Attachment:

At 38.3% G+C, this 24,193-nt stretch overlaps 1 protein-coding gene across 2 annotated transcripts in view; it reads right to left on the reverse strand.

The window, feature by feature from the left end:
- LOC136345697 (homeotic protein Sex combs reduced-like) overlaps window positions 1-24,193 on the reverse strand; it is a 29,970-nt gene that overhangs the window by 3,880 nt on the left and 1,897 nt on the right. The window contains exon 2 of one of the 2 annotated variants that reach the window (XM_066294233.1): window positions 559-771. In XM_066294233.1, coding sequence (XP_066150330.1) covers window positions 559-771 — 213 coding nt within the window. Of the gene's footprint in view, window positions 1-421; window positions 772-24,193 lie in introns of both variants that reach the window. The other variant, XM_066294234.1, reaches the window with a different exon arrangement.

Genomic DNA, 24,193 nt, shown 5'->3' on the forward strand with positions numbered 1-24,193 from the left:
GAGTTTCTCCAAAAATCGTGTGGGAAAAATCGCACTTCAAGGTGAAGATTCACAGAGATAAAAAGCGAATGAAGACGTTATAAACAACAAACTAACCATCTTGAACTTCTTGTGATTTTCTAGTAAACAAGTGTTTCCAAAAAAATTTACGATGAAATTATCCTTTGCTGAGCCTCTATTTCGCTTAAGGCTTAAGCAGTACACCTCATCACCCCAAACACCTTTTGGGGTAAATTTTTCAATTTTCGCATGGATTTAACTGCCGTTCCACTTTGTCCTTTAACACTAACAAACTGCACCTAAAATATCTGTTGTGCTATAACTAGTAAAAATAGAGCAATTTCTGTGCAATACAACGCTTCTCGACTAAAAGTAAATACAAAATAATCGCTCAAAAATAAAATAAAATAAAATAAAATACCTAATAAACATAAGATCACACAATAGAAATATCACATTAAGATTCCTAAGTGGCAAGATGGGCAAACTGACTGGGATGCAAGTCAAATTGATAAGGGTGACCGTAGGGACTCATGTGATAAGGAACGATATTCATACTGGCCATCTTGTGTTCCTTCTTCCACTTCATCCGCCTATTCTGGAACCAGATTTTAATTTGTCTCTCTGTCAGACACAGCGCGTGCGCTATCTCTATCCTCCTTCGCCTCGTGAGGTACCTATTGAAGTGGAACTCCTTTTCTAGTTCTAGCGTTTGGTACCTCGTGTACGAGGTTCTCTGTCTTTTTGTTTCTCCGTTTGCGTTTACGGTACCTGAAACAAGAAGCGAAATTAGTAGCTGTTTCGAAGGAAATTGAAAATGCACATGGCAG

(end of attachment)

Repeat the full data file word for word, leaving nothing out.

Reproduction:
At 38.3% G+C, this 24,193-nt stretch overlaps 1 protein-coding gene across 2 annotated transcripts in view; it reads right to left on the reverse strand.

The window, feature by feature from the left end:
- LOC136345697 (homeotic protein Sex combs reduced-like) overlaps window positions 1-24,193 on the reverse strand; it is a 29,970-nt gene that overhangs the window by 3,880 nt on the left and 1,897 nt on the right. The window contains exon 2 of one of the 2 annotated variants that reach the window (XM_066294233.1): window positions 559-771. In XM_066294233.1, coding sequence (XP_066150330.1) covers window positions 559-771 — 213 coding nt within the window. Of the gene's footprint in view, window positions 1-421; window positions 772-24,193 lie in introns of both variants that reach the window. The other variant, XM_066294234.1, reaches the window with a different exon arrangement.

Genomic DNA, 24,193 nt, shown 5'->3' on the forward strand with positions numbered 1-24,193 from the left:
GAGTTTCTCCAAAAATCGTGTGGGAAAAATCGCACTTCAAGGTGAAGATTCACAGAGATAAAAAGCGAATGAAGACGTTATAAACAACAAACTAACCATCTTGAACTTCTTGTGATTTTCTAGTAAACAAGTGTTTCCAAAAAAATTTACGATGAAATTATCCTTTGCTGAGCCTCTATTTCGCTTAAGGCTTAAGCAGTACACCTCATCACCCCAAACACCTTTTGGGGTAAATTTTTCAATTTTCGCATGGATTTAACTGCCGTTCCACTTTGTCCTTTAACACTAACAAACTGCACCTAAAATATCTGTTGTGCTATAACTAGTAAAAATAGAGCAATTTCTGTGCAATACAACGCTTCTCGACTAAAAGTAAATACAAAATAATCGCTCAAAAATAAAATAAAATAAAATAAAATACCTAATAAACATAAGATCACACAATAGAAATATCACATTAAGATTCCTAAGTGGCAAGATGGGCAAACTGACTGGGATGCAAGTCAAATTGATAAGGGTGACCGTAGGGACTCATGTGATAAGGAACGATATTCATACTGGCCATCTTGTGTTCCTTCTTCCACTTCATCCGCCTATTCTGGAACCAGATTTTAATTTGTCTCTCTGTCAGACACAGCGCGTGCGCTATCTCTATCCTCCTTCGCCTCGTGAGGTACCTATTGAAGTGGAACTCCTTTTCTAGTTCTAGCGTTTGGTACCTCGTGTACGAGGTTCTCTGTCTTTTTGTTTCTCCGTTTGCGTTTACGGTACCTGAAACAAGAAGCGAAATTAGTAGCTGTTTCGAAGGAAATTGAAAATGCACATGGCAG